Originally Posted by Kris Deering
I definitely agree with them about light in regards to 3D. Just measuring through the glasses is not going to be accurate because the meter is averaging the data and depending on the condition during the average the light measured isn't going to represent what you see with your eyes (which shouldn't see the black frames in between). I've done my initial rough calibration for 3D through the glasses and it turns out pretty well. I've been thinking about different ways to do it though and I'm still mulling it over. Maybe an offset for the glasses so you can measure without them would be one way. I am going to talk with the Spectracal guys and see if they have any ideas.
The recommended way is to either profile your colorimeter without the glasses to your spectro through the glasses, and then use the colorimeter without the glasses for the actual calibration, or if you don't have a spectro/meter combo to profile your meter without the glasses (field) to your meter with the glasses (reference), so that again you can do the calibration without the glasses to avoid interference from the shutters, especially when reading low light patterns like dark blue or the low end of the greyscale.
What I do as well is I set the LLH for the meters with the threshold to a very high value during the profiling, that way each offset will be the result of an averaging and should limit the influence of the shutters during the profiling. For example, for the i1pro, enable LLH and instead of using a threshold of 10cd/m2, use a threshold of 150. That way, LLH will be active even when measuring 100% white, not only when measuring the darkest patterns, and each offset for each color will be averaging the max number of samples (I think it's 30 for the i1pro/i1pro2).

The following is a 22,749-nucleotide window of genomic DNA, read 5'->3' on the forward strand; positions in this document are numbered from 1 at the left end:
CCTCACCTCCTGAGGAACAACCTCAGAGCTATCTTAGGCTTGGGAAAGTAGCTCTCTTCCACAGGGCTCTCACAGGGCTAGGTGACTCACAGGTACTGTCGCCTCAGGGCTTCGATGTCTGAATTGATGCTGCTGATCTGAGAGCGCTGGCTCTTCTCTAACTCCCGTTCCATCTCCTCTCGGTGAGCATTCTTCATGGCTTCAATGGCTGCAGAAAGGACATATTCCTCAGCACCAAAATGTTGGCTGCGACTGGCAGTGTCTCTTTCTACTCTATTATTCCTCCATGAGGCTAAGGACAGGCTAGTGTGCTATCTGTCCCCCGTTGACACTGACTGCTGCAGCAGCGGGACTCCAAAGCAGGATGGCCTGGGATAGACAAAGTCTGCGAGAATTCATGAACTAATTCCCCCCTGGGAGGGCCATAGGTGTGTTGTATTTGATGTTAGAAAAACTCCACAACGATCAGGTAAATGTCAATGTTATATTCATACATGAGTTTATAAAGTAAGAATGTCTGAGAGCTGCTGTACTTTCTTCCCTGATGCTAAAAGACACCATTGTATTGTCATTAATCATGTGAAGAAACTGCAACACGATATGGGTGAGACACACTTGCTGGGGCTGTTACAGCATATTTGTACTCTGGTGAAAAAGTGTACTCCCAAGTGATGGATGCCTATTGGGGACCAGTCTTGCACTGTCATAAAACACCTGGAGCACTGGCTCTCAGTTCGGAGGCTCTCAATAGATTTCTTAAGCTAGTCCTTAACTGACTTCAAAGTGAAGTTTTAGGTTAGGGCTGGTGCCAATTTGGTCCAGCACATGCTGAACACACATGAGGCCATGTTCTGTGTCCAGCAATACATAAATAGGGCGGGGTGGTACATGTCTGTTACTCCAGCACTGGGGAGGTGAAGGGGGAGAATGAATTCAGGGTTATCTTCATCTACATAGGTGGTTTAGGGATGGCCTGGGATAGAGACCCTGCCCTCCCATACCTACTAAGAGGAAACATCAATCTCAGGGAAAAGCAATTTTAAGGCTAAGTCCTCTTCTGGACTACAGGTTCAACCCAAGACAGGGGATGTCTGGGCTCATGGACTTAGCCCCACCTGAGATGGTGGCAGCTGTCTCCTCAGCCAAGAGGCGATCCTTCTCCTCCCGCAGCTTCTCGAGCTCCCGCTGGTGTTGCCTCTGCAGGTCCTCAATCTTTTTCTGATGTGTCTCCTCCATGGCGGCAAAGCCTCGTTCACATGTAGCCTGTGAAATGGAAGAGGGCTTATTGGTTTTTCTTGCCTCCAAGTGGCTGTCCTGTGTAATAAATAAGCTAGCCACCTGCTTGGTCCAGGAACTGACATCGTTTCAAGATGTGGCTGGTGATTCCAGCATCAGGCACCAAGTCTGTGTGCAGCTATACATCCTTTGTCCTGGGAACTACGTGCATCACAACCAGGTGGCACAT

This trick of using LLH with a very high threshold is good even when profiling your meters for 2D, it just gives the profile an extra bit of accuracy.
Of course only do this during the profiling, after that restore the LLH threshold to its normal value (or disable it) otherwise the calibration will be super slow.
One last trick when profiling is to make sure you open the iris to the max and switch to high lamp. Even if you lower your iris / switch to low lamp during calibration, this will give optimum accuracy to the profile when reading through the glasses, otherwise it can struggle with blue/magenta.
This produces excellent results, and very repeatable/accurate, in both 2D and 3D (well, with different profiles of course!)